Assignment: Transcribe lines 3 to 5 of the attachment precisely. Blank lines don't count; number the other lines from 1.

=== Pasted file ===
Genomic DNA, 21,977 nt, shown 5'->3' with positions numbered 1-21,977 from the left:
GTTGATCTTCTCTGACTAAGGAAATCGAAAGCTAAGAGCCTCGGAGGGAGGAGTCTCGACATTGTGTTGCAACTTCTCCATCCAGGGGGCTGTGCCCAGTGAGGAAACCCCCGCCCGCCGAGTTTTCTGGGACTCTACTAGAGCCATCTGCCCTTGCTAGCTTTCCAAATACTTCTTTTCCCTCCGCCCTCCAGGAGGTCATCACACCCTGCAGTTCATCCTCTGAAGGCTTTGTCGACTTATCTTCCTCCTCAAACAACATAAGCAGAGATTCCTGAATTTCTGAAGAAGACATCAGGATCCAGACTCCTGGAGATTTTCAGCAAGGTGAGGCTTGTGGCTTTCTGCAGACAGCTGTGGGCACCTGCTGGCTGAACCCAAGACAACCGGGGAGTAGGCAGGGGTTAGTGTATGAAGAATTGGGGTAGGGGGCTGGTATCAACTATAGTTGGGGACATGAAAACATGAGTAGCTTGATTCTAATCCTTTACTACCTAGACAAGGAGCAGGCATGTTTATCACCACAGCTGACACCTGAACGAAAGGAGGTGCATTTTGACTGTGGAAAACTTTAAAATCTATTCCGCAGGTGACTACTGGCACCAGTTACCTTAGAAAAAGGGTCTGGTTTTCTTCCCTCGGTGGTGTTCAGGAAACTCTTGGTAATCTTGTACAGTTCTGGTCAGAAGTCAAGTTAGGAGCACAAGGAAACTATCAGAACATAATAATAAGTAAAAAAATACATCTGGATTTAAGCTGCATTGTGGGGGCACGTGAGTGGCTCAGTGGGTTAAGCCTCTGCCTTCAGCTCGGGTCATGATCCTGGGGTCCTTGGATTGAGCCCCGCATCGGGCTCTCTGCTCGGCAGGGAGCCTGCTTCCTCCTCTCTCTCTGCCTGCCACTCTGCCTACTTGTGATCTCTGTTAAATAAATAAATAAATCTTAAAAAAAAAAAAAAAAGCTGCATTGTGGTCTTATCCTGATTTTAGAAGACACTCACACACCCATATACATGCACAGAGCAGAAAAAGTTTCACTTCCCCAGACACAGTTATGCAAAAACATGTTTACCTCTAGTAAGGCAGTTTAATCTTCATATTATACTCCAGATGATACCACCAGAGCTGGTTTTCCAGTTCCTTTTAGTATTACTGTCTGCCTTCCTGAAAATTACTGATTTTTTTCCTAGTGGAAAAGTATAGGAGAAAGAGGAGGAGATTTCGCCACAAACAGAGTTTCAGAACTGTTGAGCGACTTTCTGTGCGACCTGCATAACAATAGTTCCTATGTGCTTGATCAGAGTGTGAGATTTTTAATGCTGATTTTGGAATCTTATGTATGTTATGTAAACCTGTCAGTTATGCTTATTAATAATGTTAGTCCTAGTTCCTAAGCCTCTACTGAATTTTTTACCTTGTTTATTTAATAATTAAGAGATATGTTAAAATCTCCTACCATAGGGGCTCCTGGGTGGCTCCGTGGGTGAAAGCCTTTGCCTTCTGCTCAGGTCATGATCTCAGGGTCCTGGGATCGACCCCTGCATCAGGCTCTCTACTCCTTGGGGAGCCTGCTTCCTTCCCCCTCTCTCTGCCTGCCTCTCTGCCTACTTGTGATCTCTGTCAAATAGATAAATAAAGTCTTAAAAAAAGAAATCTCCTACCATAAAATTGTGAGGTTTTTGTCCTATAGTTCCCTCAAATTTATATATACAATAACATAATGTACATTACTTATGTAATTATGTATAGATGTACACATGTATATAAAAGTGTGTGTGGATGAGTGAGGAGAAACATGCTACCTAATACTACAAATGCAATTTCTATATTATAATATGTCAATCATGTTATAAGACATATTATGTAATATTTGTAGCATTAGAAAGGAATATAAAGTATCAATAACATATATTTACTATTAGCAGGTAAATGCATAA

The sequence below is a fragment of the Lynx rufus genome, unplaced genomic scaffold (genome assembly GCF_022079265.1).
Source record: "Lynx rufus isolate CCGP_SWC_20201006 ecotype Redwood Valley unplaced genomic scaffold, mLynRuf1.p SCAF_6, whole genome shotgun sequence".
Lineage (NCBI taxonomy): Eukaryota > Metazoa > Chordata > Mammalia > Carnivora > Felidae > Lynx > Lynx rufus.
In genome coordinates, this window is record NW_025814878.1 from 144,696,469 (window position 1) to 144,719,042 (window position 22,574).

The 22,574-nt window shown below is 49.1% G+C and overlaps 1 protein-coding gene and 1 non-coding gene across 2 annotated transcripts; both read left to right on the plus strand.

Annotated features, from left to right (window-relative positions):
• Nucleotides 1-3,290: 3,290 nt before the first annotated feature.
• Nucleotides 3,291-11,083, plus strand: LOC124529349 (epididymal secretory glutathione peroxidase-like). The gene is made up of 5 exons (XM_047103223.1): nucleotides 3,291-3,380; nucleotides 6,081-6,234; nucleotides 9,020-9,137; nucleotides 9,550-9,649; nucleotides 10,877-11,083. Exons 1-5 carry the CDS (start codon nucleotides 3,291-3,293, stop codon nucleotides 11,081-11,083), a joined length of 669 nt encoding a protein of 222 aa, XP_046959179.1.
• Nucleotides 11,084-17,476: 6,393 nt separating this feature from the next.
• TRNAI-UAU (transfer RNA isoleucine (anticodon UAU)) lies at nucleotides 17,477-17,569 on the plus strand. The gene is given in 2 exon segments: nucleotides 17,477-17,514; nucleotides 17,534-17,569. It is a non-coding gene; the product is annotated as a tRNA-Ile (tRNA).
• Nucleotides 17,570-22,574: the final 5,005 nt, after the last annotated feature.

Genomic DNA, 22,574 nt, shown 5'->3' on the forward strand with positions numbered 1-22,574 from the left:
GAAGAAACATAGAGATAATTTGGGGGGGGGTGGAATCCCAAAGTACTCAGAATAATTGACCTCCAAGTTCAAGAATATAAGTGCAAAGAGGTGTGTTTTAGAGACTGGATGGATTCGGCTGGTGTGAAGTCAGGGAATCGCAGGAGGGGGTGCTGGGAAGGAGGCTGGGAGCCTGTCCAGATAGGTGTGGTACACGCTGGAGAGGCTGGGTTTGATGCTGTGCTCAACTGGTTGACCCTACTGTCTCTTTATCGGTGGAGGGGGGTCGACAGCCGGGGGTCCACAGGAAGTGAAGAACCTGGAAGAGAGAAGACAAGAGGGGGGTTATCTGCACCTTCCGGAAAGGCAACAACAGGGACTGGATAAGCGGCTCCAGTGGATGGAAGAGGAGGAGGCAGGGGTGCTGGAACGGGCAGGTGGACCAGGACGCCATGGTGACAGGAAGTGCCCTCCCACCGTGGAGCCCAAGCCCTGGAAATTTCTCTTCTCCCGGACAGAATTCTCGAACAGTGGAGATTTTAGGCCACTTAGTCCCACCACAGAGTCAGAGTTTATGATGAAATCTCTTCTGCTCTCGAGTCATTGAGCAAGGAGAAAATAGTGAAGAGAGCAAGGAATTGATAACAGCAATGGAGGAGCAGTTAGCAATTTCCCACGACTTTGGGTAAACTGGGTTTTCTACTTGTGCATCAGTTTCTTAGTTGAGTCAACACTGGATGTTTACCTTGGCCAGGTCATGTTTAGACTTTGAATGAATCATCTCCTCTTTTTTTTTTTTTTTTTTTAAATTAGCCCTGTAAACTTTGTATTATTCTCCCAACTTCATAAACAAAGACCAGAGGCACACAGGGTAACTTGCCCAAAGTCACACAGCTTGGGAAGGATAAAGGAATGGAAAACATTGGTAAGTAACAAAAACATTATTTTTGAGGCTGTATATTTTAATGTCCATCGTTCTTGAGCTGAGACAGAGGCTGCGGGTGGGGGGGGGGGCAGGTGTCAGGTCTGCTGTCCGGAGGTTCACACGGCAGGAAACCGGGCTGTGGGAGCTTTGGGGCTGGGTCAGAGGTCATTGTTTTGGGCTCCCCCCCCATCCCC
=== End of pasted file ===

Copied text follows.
The sequence below is a fragment of the Lynx rufus genome, unplaced genomic scaffold (genome assembly GCF_022079265.1).
Source record: "Lynx rufus isolate CCGP_SWC_20201006 ecotype Redwood Valley unplaced genomic scaffold, mLynRuf1.p SCAF_6, whole genome shotgun sequence".
Lineage (NCBI taxonomy): Eukaryota > Metazoa > Chordata > Mammalia > Carnivora > Felidae > Lynx > Lynx rufus.